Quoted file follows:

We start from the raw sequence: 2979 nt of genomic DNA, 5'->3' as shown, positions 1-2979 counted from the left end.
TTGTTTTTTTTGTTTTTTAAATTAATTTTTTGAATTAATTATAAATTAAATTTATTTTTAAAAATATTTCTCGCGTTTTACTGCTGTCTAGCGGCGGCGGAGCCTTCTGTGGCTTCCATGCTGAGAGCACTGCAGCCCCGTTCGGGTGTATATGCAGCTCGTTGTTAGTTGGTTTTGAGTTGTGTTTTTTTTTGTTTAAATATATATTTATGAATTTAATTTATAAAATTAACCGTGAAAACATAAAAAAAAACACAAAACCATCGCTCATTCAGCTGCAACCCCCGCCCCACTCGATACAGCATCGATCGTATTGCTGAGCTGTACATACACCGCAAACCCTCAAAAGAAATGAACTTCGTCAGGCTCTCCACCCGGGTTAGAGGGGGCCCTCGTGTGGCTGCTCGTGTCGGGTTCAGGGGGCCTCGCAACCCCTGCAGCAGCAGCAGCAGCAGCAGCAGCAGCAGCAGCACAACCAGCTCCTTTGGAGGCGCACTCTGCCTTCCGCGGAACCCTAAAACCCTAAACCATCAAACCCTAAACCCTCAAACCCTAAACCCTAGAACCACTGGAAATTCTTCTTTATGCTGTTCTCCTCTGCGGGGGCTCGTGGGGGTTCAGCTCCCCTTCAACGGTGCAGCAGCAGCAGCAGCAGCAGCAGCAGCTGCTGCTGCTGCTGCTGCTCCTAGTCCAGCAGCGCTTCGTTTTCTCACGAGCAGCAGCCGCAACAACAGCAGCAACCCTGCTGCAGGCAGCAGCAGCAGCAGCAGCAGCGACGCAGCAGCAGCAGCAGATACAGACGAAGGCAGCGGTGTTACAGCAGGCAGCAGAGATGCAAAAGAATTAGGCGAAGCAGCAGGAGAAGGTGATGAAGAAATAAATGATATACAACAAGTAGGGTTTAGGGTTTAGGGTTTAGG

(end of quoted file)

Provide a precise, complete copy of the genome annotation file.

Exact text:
We start from the raw sequence: 2979 nt of genomic DNA, 5'->3' as shown, positions 1-2979 counted from the left end.
TTGTTTTTTTTGTTTTTTAAATTAATTTTTTGAATTAATTATAAATTAAATTTATTTTTAAAAATATTTCTCGCGTTTTACTGCTGTCTAGCGGCGGCGGAGCCTTCTGTGGCTTCCATGCTGAGAGCACTGCAGCCCCGTTCGGGTGTATATGCAGCTCGTTGTTAGTTGGTTTTGAGTTGTGTTTTTTTTTGTTTAAATATATATTTATGAATTTAATTTATAAAATTAACCGTGAAAACATAAAAAAAAACACAAAACCATCGCTCATTCAGCTGCAACCCCCGCCCCACTCGATACAGCATCGATCGTATTGCTGAGCTGTACATACACCGCAAACCCTCAAAAGAAATGAACTTCGTCAGGCTCTCCACCCGGGTTAGAGGGGGCCCTCGTGTGGCTGCTCGTGTCGGGTTCAGGGGGCCTCGCAACCCCTGCAGCAGCAGCAGCAGCAGCAGCAGCAGCAGCAGCACAACCAGCTCCTTTGGAGGCGCACTCTGCCTTCCGCGGAACCCTAAAACCCTAAACCATCAAACCCTAAACCCTCAAACCCTAAACCCTAGAACCACTGGAAATTCTTCTTTATGCTGTTCTCCTCTGCGGGGGCTCGTGGGGGTTCAGCTCCCCTTCAACGGTGCAGCAGCAGCAGCAGCAGCAGCAGCAGCTGCTGCTGCTGCTGCTGCTCCTAGTCCAGCAGCGCTTCGTTTTCTCACGAGCAGCAGCCGCAACAACAGCAGCAACCCTGCTGCAGGCAGCAGCAGCAGCAGCAGCAGCGACGCAGCAGCAGCAGCAGATACAGACGAAGGCAGCGGTGTTACAGCAGGCAGCAGAGATGCAAAAGAATTAGGCGAAGCAGCAGGAGAAGGTGATGAAGAAATAAATGATATACAACAAGTAGGGTTTAGGGTTTAGGGTTTAGG